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CMS Suspends MCIT Start Date

The Centers for Medicare & Medicaid Services has suspended the effective date for the proposed Medicare coverage program for FDA-designated breakthrough devices, temporarily reversing a program that won widespread support from device makers. The program was not universally well received, however, and CMS justified the move by arguing that the process used to vet the rule was deficient.


The agency said the suspension offers a new 30-day window for additional feedback on the rule and a second 30-day window for considering the comments. At the end of those 60 days, the agency will exercise the option of revising or rescinding the rule. The Medicare Coverage of Innovative Technology (MCIT) rule was subject to the Biden administration’s Jan. 20 regulatory freeze order, which directed federal government agencies to review any rules put into effect in the final days of the Trump administration.


There were several considerations to be examined by agencies in carrying out the regulatory freeze, including whether the rulemaking process was procedurally adequate and whether the issuing agency had properly considered all the relevant facts. The CMS suspension order stated that the MCIT rule had not addressed operational issues, such as the processes needed to establish coding and payment levels. The related questions revolve in part around whether the device and related services would fall into a benefit category for the Part A hospital benefits category or the Part B physician services category.


CMS said some observers had pointed to a need to delay payment for a breakthrough device pending completion of administrative tasks, such as assignment of a CPT code, but added that the agency had previously underestimated the operational challenges referenced in those comments to the docket. Another procedural problem cited by CMS was that the agency had proposed a rule related to durable medical equipment that chronologically overlapped with the MCIT rule, and consequently stakeholders might have had difficulty responding to both proposals.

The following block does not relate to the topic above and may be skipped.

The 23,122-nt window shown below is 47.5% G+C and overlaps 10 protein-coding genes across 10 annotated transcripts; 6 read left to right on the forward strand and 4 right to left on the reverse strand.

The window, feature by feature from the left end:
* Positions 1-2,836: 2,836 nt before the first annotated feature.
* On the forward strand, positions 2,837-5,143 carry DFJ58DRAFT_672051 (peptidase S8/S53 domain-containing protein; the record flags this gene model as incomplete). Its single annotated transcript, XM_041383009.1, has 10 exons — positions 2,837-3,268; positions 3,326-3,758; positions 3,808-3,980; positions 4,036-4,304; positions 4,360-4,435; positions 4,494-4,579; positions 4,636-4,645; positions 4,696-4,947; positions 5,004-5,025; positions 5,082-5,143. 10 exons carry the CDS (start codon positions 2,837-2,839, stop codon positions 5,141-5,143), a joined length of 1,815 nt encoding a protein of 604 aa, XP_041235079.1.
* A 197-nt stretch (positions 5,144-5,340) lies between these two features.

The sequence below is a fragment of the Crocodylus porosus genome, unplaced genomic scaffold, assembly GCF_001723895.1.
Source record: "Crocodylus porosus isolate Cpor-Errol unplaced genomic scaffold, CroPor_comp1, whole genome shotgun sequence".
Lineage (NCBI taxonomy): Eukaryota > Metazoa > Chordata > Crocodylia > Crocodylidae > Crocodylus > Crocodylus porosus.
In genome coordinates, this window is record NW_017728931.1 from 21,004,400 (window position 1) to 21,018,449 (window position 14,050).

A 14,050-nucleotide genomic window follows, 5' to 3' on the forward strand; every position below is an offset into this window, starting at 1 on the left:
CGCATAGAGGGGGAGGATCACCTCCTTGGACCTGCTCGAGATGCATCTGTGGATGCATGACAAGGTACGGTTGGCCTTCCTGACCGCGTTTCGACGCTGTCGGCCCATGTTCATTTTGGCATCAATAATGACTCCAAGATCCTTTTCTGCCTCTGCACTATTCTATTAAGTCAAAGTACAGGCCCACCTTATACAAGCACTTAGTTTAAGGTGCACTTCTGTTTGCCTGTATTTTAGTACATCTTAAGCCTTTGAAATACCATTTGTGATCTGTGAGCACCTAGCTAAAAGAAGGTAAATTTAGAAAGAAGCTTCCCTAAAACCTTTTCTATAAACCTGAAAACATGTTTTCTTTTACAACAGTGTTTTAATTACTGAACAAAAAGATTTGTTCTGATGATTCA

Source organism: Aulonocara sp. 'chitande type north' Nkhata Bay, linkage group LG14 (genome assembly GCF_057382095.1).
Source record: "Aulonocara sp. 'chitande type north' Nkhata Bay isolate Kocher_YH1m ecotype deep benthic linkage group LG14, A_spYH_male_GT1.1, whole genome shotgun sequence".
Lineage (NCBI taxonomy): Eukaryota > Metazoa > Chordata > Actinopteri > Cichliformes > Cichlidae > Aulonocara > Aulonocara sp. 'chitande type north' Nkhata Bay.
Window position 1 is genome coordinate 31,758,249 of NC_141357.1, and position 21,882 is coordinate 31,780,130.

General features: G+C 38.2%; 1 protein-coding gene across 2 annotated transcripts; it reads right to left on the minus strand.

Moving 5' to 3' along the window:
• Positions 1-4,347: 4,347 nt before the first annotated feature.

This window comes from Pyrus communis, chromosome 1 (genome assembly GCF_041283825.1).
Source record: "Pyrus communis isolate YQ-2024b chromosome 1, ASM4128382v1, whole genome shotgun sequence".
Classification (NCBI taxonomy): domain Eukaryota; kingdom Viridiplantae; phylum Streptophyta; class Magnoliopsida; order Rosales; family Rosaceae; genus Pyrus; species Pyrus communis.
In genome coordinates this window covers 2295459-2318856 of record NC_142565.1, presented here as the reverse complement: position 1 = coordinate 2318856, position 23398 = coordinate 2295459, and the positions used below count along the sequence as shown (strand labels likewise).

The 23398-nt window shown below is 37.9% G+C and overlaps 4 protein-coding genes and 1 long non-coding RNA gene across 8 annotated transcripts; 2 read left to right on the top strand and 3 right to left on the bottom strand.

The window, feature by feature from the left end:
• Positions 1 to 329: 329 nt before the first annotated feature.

The draft MCIT rue carried the assumption that five or fewer devices would qualify for the coverage policy each year, based on the relatively small number of breakthrough devices that had been cleared or approved by the FDA. CMS cast doubt on this projection, given that the FDA’s numbers suggest that more than 400 devices have entered the breakthrough devices program. CMS acknowledged, however, that not all of these will win market access.


MCIT said to threaten ‘decades of progress’


One of the sources of negative commentary regarding the MCIT program was two medical researchers whose editorial in the Dec. 2, 2020, issue of Health Affairs included the charge that the program “threatens to erode decades of progress” in requiring adequate evidence for Medicare coverage. One of the issues cited by the authors was that the program stopped short of requiring industry to conduct the studies that would ordinarily be needed for coverage, but merely recommended that those studies be conducted.


Another point raised by the authors is that a device could easily become obsolete by the end of the MCIT coverage period of four years, thanks to the rapid pace of device iteration. They suggested that the MCIT program’s approach constitutes an unfettered path to coverage that “is a recipe for future problems.”


Perhaps the most pressing long-term concern cited by the authors is the prospect that the MCIT program would amplify inflation in Medicare spending. The better solution would be to make improvements to the coverage with evidence development program, they stated, although they reiterated a previous editorial that urged CMS to incorporate cost effectiveness analyses into its coverage decisions.


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